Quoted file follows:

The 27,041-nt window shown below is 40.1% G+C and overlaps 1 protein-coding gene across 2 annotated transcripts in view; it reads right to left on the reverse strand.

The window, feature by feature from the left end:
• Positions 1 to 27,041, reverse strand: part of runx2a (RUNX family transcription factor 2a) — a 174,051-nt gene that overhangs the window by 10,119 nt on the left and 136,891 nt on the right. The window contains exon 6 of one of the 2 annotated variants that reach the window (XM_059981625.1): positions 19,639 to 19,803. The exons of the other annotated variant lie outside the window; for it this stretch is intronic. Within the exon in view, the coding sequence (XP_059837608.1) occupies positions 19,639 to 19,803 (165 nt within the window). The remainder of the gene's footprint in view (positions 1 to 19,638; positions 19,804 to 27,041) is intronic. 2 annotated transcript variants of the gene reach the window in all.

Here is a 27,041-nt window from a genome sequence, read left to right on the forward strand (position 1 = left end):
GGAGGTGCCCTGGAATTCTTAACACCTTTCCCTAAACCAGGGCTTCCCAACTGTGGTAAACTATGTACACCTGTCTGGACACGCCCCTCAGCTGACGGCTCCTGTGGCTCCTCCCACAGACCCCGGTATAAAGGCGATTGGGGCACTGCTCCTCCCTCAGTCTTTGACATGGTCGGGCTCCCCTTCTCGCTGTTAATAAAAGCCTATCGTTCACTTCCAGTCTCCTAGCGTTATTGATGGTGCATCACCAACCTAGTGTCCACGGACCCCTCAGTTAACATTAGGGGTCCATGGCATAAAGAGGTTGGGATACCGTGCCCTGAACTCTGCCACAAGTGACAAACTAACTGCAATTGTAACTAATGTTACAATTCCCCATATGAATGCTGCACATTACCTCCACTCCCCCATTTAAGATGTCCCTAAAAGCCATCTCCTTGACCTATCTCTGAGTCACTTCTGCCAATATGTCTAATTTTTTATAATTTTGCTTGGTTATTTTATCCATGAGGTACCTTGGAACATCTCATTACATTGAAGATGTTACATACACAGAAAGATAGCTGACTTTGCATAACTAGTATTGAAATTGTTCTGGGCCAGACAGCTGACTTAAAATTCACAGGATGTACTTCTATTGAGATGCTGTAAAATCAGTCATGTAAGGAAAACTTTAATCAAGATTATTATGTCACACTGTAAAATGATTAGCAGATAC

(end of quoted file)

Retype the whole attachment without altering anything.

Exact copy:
The 27,041-nt window shown below is 40.1% G+C and overlaps 1 protein-coding gene across 2 annotated transcripts in view; it reads right to left on the reverse strand.

The window, feature by feature from the left end:
• Positions 1 to 27,041, reverse strand: part of runx2a (RUNX family transcription factor 2a) — a 174,051-nt gene that overhangs the window by 10,119 nt on the left and 136,891 nt on the right. The window contains exon 6 of one of the 2 annotated variants that reach the window (XM_059981625.1): positions 19,639 to 19,803. The exons of the other annotated variant lie outside the window; for it this stretch is intronic. Within the exon in view, the coding sequence (XP_059837608.1) occupies positions 19,639 to 19,803 (165 nt within the window). The remainder of the gene's footprint in view (positions 1 to 19,638; positions 19,804 to 27,041) is intronic. 2 annotated transcript variants of the gene reach the window in all.

Here is a 27,041-nt window from a genome sequence, read left to right on the forward strand (position 1 = left end):
GGAGGTGCCCTGGAATTCTTAACACCTTTCCCTAAACCAGGGCTTCCCAACTGTGGTAAACTATGTACACCTGTCTGGACACGCCCCTCAGCTGACGGCTCCTGTGGCTCCTCCCACAGACCCCGGTATAAAGGCGATTGGGGCACTGCTCCTCCCTCAGTCTTTGACATGGTCGGGCTCCCCTTCTCGCTGTTAATAAAAGCCTATCGTTCACTTCCAGTCTCCTAGCGTTATTGATGGTGCATCACCAACCTAGTGTCCACGGACCCCTCAGTTAACATTAGGGGTCCATGGCATAAAGAGGTTGGGATACCGTGCCCTGAACTCTGCCACAAGTGACAAACTAACTGCAATTGTAACTAATGTTACAATTCCCCATATGAATGCTGCACATTACCTCCACTCCCCCATTTAAGATGTCCCTAAAAGCCATCTCCTTGACCTATCTCTGAGTCACTTCTGCCAATATGTCTAATTTTTTATAATTTTGCTTGGTTATTTTATCCATGAGGTACCTTGGAACATCTCATTACATTGAAGATGTTACATACACAGAAAGATAGCTGACTTTGCATAACTAGTATTGAAATTGTTCTGGGCCAGACAGCTGACTTAAAATTCACAGGATGTACTTCTATTGAGATGCTGTAAAATCAGTCATGTAAGGAAAACTTTAATCAAGATTATTATGTCACACTGTAAAATGATTAGCAGATAC